By Steve Barnes
LITTLE ROCK (Reuters) - Arkansas lawmakers will try once again this week to provide funding for the state's Private Option medical insurance plan that has drawn interest from lawmakers in other states as an alternative to Obamacare.
The Arkansas Senate approved the $915 million appropriation for the Private Option plan last week, but the House narrowly rejected it in several votes last week. Governor Mike Beebe, a Democrat who helped craft the plan with Republican lawmakers who control the statehouse, said failure to pass the funding could blow a hole in the budget.
"The very Republican anti-Washington healthcare contingent, when all this came out, that didn't want a state exchange now has come to the conclusion that they want to reverse their position and do a state exchange," Beebe told a news conference in Washington on Monday.
He warned that failure to pass the funding could lead to a loss of $89 million in projected savings coming from the Private Option, prompting drastic cuts in services.
House Speaker Davy Carter, a Republican and a Private Option supporter, has expressed confidence that funding will eventually be secured. The House will probably vote on the bill on Tuesday, and every day after that until it passes, he said.
Beebe has warned that failure to continue the Private Option would make his proposed $5 billion state budget for the fiscal year beginning July 1 untenable, because savings the program anticipates would compensate for tax cuts Republicans demanded.
Last week, the 100-member House fell just a few votes short of the 75 votes needed to continue funding.
The program uses federal Medicaid funds from the Affordable Care Act, or Obamacare, to help buy health insurance for low-income Arkansans, many of whom would otherwise be assigned to Medicaid or have treatment costs absorbed by doctors and other healthcare providers.
The plan appeals to some conservative lawmakers who want to provide healthcare for the uninsured through the private sector rather than the federal Medicaid program. It also fits the Obama administration's goal of seeing states use federal Medicaid money to provide insurance for lower-income residents.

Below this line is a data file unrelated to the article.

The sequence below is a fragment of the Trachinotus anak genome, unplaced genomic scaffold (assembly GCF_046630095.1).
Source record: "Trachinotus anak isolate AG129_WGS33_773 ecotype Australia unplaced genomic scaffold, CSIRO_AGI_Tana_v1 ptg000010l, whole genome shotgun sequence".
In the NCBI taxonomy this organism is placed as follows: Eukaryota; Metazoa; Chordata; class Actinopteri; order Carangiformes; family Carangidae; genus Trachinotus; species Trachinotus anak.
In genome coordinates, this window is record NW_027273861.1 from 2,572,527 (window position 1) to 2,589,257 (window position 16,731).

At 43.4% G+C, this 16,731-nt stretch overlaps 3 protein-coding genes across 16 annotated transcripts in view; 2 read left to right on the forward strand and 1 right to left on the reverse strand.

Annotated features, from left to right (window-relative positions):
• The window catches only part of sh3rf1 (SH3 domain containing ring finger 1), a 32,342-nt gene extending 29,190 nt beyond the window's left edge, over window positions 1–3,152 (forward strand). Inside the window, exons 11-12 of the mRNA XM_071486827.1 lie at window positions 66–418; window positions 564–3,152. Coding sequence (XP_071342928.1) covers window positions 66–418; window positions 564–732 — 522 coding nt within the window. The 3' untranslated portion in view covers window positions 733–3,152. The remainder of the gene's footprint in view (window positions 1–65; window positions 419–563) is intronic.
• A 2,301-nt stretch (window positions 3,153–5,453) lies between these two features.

Both houses in the Arkansas legislature are controlled by Republicans opposed to Obamacare but divided on whether the Private Option is a reasonable alternative.
"Republican governors and Republican states and anti-Obamacare and anti-federal government healthcare folks are saying, 'Gosh, we need to do what Arkansas is doing'," Beebe said in a Reuters interview last week.
The Arkansas experiment has been adopted or considered in some form by states including Republican strongholds such as Utah, and battleground states in presidential elections including Pennsylvania, Michigan and Ohio.
Opponents in the Arkansas General Assembly said both the Private Option and the Affordable Care Act are too costly and represent an unacceptable expansion of government.
State Representative Nate Bell, a Republican from Mena, Arkansas, voted against the program in 2013.
He advocates passing the appropriation this year only with amendments such as eliminating money for advertising and marketing that advocates say is important to broaden participation and hold down costs.
The Democratic governor and the program's legislative advocates have accepted that such amendments may be necessary to win the additional Republican votes needed to keep it funded.
Senator Larry Teague, a Democrat from Nashville, Arkansas, and the co-chair of the legislature's Joint Budget Committee, said legislation with "any connection at all" to Obama's signature healthcare law is doomed among some Republicans.
(Additional reporting by David Morgan in Washington, DC; Writing by Jon Herskovitz; Editing by Jan Paschal and David Gregorio)